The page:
It’s almost as if Starcrawler read the list of how to be a ’60s American garage rock band. Loud-ass lead guitarist with much skill and many exciting poses? Check. Smokin’ rock and roll rhythm section of over-amped electric bass and a drummer who kicks like artillery? Check. Impossibly skinny and utterly fearless front person? Got that, too. In Starcrawler’s case, it’s a woman named Arrow de Wilde. She’s a student of the craft of making frenzy, but she also brings something no one else in her generation has to the small stages Starcrawler gets booked to perform on: anxiety. When she walks around in an audience, in her underwear, moaning “Are you what I want,” you see alarm, and not lust, in her chosen man-victims’ faces.
Starcrawler at Actress & Bishop, Birmingham, U.K., November 4th 2017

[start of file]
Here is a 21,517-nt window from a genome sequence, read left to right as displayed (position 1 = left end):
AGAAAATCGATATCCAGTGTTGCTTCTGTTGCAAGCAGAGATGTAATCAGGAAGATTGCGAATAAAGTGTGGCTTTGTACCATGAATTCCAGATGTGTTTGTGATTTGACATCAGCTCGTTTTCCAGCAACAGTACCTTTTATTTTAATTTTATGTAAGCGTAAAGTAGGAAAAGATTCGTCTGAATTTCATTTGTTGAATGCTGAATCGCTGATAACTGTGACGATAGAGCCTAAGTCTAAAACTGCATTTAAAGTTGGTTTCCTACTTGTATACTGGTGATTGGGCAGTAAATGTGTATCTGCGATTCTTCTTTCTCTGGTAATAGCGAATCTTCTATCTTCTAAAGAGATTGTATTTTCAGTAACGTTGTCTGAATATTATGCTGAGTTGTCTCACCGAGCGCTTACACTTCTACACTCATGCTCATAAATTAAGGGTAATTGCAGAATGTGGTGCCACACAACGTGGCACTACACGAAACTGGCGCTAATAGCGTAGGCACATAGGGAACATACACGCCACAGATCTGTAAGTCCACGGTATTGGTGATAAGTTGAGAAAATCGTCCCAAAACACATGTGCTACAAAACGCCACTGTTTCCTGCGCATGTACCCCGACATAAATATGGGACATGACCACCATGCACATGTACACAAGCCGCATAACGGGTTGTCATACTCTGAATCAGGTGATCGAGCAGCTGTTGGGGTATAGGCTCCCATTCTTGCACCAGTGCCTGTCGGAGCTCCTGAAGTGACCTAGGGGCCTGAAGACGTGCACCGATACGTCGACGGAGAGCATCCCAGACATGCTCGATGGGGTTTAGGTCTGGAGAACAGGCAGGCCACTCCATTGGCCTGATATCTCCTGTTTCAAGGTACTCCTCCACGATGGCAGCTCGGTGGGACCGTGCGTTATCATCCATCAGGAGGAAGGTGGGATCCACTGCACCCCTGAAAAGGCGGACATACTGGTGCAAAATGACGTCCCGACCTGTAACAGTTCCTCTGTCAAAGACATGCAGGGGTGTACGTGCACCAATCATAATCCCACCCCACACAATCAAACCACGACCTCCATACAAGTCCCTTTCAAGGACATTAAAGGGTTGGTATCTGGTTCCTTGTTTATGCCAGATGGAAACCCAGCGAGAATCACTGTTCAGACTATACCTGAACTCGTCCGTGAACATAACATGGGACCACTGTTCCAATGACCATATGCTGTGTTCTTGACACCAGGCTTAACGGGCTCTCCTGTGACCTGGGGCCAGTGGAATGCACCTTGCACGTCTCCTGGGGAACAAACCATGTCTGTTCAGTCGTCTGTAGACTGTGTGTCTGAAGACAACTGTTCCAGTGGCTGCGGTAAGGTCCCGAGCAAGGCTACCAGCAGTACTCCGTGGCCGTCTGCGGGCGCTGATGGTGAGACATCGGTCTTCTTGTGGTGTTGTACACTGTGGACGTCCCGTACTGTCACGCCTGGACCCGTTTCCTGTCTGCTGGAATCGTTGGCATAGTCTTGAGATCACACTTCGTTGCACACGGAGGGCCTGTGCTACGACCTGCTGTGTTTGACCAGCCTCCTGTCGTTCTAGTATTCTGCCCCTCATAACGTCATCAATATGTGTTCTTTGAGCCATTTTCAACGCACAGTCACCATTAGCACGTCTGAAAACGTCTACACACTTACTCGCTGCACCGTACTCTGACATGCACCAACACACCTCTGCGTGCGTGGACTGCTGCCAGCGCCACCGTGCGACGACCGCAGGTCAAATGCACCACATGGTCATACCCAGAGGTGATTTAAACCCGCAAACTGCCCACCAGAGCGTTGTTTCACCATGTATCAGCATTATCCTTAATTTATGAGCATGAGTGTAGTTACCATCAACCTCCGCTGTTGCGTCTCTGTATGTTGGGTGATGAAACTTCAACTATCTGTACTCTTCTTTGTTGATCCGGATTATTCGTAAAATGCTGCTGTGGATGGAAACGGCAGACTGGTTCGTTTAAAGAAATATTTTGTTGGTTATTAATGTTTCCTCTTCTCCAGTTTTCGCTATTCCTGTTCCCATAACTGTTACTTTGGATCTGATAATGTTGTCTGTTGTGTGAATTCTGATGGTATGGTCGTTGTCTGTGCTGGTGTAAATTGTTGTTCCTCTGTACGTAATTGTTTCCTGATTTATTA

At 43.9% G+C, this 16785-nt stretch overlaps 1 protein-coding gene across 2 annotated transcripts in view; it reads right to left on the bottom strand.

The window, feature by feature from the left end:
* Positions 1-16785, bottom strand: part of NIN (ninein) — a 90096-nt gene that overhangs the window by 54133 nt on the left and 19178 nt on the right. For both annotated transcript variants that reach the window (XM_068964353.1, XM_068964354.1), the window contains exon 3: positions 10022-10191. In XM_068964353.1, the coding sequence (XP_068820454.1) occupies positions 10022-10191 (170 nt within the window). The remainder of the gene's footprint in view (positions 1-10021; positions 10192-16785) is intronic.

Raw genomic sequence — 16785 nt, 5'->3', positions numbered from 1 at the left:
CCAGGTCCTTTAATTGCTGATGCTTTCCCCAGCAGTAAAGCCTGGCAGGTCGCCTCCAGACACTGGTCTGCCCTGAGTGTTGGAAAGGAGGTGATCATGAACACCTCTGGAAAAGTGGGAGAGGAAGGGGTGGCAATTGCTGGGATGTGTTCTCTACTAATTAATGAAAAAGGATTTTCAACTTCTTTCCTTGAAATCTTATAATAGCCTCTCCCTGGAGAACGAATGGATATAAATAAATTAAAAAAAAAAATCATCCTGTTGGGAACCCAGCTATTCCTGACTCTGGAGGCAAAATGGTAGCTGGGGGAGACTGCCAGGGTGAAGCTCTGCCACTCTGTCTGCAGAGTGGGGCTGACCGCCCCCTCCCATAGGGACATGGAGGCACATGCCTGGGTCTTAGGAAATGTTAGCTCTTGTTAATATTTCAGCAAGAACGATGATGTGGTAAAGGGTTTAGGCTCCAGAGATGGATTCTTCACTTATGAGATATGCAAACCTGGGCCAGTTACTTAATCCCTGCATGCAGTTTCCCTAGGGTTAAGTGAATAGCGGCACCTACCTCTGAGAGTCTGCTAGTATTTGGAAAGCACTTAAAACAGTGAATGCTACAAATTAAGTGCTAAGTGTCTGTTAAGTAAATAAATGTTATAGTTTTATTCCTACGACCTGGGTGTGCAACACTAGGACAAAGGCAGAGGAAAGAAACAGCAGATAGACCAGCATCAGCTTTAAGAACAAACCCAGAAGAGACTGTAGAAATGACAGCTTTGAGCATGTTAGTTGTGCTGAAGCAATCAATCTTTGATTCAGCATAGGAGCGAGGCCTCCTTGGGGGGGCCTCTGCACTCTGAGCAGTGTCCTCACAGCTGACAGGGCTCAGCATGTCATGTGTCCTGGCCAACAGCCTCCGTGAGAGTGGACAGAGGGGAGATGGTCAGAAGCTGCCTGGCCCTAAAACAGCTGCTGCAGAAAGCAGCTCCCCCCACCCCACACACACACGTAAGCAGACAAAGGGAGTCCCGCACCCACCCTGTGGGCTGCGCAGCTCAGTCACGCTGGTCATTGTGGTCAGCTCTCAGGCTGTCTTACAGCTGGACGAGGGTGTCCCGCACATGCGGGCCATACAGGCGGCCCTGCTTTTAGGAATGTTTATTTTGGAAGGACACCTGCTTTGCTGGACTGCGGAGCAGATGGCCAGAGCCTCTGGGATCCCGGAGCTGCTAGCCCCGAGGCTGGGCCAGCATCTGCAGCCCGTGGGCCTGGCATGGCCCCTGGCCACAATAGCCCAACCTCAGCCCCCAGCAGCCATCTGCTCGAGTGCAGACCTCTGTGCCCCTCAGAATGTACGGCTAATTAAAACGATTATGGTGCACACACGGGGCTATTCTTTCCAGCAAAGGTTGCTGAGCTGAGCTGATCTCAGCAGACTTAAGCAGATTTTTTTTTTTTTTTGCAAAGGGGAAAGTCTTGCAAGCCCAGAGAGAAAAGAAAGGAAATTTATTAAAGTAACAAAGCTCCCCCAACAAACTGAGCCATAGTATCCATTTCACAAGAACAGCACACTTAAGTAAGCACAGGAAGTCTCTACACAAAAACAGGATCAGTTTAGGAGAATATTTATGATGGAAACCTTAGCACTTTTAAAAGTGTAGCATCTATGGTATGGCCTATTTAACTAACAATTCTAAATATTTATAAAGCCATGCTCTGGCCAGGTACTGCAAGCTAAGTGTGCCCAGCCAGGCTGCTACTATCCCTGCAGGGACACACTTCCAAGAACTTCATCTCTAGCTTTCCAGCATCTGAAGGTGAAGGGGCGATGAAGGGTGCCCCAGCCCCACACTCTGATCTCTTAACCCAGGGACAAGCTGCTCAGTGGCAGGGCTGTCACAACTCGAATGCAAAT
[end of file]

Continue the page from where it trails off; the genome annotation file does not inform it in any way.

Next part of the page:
- Thursday, December 14, 2017, 8 p.m.
3615 El Cajon Boulevard,
Starcrawler is what the summer of 1966 sounded like. After English bands had fully inoculated the American pop music audience with their versions of our music, suddenly, garage bands were the norm all across the country. It was a good time to be young. Every teenaged electric guitarist made that one big discovery that would set the hook for life. Call it the power chord. No — make that two big discoveries: the power chord and distortion. Think “You Really Got Me,” by the Kinks. Or, Nirvana’s “Smells Like Teen Spirit.” Power chords are easy to play. You feel them in your pelvis. They are the blueprint for metal and punk. Blues. Thrash. You name it.
This band Starcrawler is so new, their debut album won’t be released until sometime next year. Most members are just out of high school; De Wilde herself graduated this year. They got positive rock-press attention based on a couple of singles they released after forming in 2014. Elton John is said to like them. And what’s more, Starcrawler is part of the tattered Los Angeles music scene’s return to glory. Make the sign of the horns.
The Touchies also perform.